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What is Web3?

Quest DAO 26 83

Via Medium

What is Web3?

While Web3 is still being built and explored, it’s unlikely that we will live in a world where all Web 2.0 companies all move over to using Web3 technologies. However once we understand the potential…

While Web3 is still being built and explored, it’s unlikely that we will live in a world where all Web 2.0 companies all move over to using Web3 technologies. However once we understand the potential of Web3 technologies, it will create a new expectation for how individuals and communities can and will create value.

This could cause a revolution that will completely redefine what it means to be part of a tribe, squad or community. It would allow us; wherever we are and whoever we are, to create aligned financial and social incentives as well as own our digital identities.

Lets go back in Internet History for a bit

Web1 (1980s — early 2000’s) The first phase of the Internet, Web1, was mainly about providing the everyday consumer with online content and information.

  • As consumers could only read information or content online, and not yet interact with it, Web1 was incredibly static.
  • When you think about Web1, think Internet Explorer, Yahoo, or Netscape. While web1 was read-only, the companies we associate with web1 were built on open protocols (meaning pretty much any person or organization could build on the internet and know they were subject to the same rules as the next person or organization).

Web2 is the version of the internet most of us know and use today. Where Web1 was static and “read-only,” Web2 was “read-write,” and interactive. Under Web2, the internet became more usable: web2 was dynamic and users could consume, interact with, and create content on the internet themselves.

  • Along the way, the internet became largely dominated by the four behemoths we know today as Apple, Amazon, Facebook, and Google. Web2 also saw an explosion in the use of smartphones, and most of internet use was through mobile apps and hardware built by these companies. While this meant more people could participate in the internet, it also meant the internet was becoming increasingly controlled by the leading digital platforms.
  • Why is this a problem? In the centralized internet we know today, Apple can take a 30% cut on all paid-app downloads and in-app purchases, Twitter and Facebook can de-platform the POTUS, and the everyday consumer has less privacy, security, and control over their online information than ever before.

Web3, the future internet we’re moving towards, is a decentralized internet. Under Web3, the internet is shared online and governed by the collective “we,” rather than owned by centralized entities.The Web3 world is one that has open-source protocols at its foundation. Web3 is about rearchitecting internet services and products so that they benefit people rather than entities.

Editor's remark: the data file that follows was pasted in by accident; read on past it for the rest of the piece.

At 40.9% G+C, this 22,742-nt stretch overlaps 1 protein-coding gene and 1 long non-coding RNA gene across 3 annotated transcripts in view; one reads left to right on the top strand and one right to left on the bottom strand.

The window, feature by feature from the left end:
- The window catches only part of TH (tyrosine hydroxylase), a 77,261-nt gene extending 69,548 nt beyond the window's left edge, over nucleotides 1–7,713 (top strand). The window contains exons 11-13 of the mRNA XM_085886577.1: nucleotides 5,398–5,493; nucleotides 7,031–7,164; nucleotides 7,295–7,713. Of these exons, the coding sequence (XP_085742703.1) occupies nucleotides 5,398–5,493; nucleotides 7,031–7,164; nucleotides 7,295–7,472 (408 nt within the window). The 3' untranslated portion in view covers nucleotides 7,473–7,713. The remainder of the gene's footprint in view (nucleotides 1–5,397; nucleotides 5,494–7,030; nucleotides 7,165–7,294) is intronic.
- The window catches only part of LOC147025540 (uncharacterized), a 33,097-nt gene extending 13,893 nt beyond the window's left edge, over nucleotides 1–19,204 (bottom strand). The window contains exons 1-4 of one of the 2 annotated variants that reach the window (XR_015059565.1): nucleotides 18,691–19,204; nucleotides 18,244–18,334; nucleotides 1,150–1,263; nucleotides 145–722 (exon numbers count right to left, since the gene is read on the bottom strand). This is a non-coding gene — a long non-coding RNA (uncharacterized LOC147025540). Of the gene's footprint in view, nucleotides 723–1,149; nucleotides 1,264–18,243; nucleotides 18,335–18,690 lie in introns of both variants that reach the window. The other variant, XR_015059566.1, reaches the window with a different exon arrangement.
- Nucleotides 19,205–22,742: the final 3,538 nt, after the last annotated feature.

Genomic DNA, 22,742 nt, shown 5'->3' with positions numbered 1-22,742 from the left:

Web1: Read

Web2: Read-Write

Web3: Read-Write-Own

Let’s outline some key pillars and structures of Web3 which would have stopped this from happening.

  • Decentralised; Control is distributed so no central authority has control over decision making.
  • Blockchains; Blockchains are cryptographic ledgers where transactions are transparent, open and verified in a trustless way. Blockchains use a network to do this, known as a crypto-network. Cryptonetworks are made up of multiple independent computers all keeping track what is happening. The main blockchains are Bitcoin and Ethereum.
  • Trustless; Web3 is trustless because everything on the Blockchains are verified with programmable code. So while individual members don’t need to trust each other, they can trust in the technology itself.
  • Permissionless; Because Web3 is intentionally decentralised and built using native internet currencies, you do not need permission for building or interacting on public blockchains and they are open source.
  • Open Source; A lot of projects in Web3 are currently being built in an open source way, this means that others can see your code, use your code and work with it to develop and collaborate on the project This can also be known as composability, where developers can use elements of projects to build their own, fighting against technology silos and centralisation.
  • Transparency; Web3 is often built in a transparent way because all transactions are documented on Blockchains, this means that there is a greater incentive against bad actors.
  • Stateful; Like the Cookies previously, Web3 will allow for users to track their data However this time they can own their own data, history, and value they create through using Web3.

How do I get started engaging with Web3?

Start investing in cryptocurrencies

Create an Ethereum wallet

Mint an NFT

  • Follow your favorite creators, galleries on Twitter to find NFT’s and generative art that you’re interested in
  • Mint your NFT from a Smart Contract on Etherscan (instructions here)
  • Mint your own digital content as an NFT and list it on an NFT marketplaces
  • Great twitter thread on how to create an NFT on OpenSea step-by-step

Purchase an NFT

Yield farm

  • Yield farming is staking / lending your crypto assets to smart contract liquidity pools in exchange for returns (yield) in the form of crypto; returns are expressed in APY

Create an ENS domain

  • An ENS domain is pretty much your web3 username. It’s a name for all your cryptocurrency addresses, and decentralised websites. Instead of listing my full 42-character Ethereum address, I can use my ENS, jaydrainjr.eth (just like websites have domains instead of IP addresses)

Join and contribute to a DAO

  • Find a DAO that speaks to you, or one with people that you ~vibe~ with. You may have to purchase membership through community tokens.
  • Participate in your DAO’s Discord server or Telegram chat
  • Participate in governance votes